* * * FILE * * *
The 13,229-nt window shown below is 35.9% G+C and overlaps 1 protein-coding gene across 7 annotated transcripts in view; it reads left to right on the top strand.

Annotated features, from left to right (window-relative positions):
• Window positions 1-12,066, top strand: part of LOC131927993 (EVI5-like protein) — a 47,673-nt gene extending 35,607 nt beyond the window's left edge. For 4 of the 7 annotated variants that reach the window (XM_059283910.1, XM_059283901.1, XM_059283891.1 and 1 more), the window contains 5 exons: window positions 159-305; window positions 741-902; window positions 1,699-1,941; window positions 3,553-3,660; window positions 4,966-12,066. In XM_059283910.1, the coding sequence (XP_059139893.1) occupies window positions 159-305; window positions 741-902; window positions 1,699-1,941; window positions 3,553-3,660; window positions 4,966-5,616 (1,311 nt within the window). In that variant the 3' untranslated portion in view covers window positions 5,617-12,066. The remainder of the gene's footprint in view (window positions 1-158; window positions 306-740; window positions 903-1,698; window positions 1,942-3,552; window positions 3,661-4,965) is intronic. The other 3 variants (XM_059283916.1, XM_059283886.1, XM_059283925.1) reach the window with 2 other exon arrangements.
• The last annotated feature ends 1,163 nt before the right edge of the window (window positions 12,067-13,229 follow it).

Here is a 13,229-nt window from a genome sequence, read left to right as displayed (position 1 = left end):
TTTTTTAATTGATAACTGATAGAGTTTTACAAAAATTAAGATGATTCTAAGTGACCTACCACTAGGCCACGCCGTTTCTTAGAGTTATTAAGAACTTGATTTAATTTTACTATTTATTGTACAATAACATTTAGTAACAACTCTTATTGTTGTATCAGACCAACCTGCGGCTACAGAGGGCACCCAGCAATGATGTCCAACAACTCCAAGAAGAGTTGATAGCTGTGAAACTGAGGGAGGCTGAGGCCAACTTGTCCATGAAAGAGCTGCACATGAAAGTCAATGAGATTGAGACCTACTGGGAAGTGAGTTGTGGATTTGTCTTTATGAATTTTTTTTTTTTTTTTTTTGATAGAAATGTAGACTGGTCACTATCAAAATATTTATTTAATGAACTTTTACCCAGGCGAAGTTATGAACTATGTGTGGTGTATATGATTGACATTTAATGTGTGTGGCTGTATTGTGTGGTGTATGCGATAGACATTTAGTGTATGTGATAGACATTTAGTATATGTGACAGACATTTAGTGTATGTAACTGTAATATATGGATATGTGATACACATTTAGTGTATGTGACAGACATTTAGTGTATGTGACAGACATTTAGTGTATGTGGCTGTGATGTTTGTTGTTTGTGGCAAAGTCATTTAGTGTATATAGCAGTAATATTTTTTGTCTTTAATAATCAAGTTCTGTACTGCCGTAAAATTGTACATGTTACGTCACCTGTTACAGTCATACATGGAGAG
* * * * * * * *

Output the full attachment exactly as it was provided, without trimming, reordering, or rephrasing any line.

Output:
The 13,229-nt window shown below is 35.9% G+C and overlaps 1 protein-coding gene across 7 annotated transcripts in view; it reads left to right on the top strand.

Annotated features, from left to right (window-relative positions):
• Window positions 1-12,066, top strand: part of LOC131927993 (EVI5-like protein) — a 47,673-nt gene extending 35,607 nt beyond the window's left edge. For 4 of the 7 annotated variants that reach the window (XM_059283910.1, XM_059283901.1, XM_059283891.1 and 1 more), the window contains 5 exons: window positions 159-305; window positions 741-902; window positions 1,699-1,941; window positions 3,553-3,660; window positions 4,966-12,066. In XM_059283910.1, the coding sequence (XP_059139893.1) occupies window positions 159-305; window positions 741-902; window positions 1,699-1,941; window positions 3,553-3,660; window positions 4,966-5,616 (1,311 nt within the window). In that variant the 3' untranslated portion in view covers window positions 5,617-12,066. The remainder of the gene's footprint in view (window positions 1-158; window positions 306-740; window positions 903-1,698; window positions 1,942-3,552; window positions 3,661-4,965) is intronic. The other 3 variants (XM_059283916.1, XM_059283886.1, XM_059283925.1) reach the window with 2 other exon arrangements.
• The last annotated feature ends 1,163 nt before the right edge of the window (window positions 12,067-13,229 follow it).

Here is a 13,229-nt window from a genome sequence, read left to right as displayed (position 1 = left end):
TTTTTTAATTGATAACTGATAGAGTTTTACAAAAATTAAGATGATTCTAAGTGACCTACCACTAGGCCACGCCGTTTCTTAGAGTTATTAAGAACTTGATTTAATTTTACTATTTATTGTACAATAACATTTAGTAACAACTCTTATTGTTGTATCAGACCAACCTGCGGCTACAGAGGGCACCCAGCAATGATGTCCAACAACTCCAAGAAGAGTTGATAGCTGTGAAACTGAGGGAGGCTGAGGCCAACTTGTCCATGAAAGAGCTGCACATGAAAGTCAATGAGATTGAGACCTACTGGGAAGTGAGTTGTGGATTTGTCTTTATGAATTTTTTTTTTTTTTTTTTTGATAGAAATGTAGACTGGTCACTATCAAAATATTTATTTAATGAACTTTTACCCAGGCGAAGTTATGAACTATGTGTGGTGTATATGATTGACATTTAATGTGTGTGGCTGTATTGTGTGGTGTATGCGATAGACATTTAGTGTATGTGATAGACATTTAGTATATGTGACAGACATTTAGTGTATGTAACTGTAATATATGGATATGTGATACACATTTAGTGTATGTGACAGACATTTAGTGTATGTGACAGACATTTAGTGTATGTGGCTGTGATGTTTGTTGTTTGTGGCAAAGTCATTTAGTGTATATAGCAGTAATATTTTTTGTCTTTAATAATCAAGTTCTGTACTGCCGTAAAATTGTACATGTTACGTCACCTGTTACAGTCATACATGGAGAG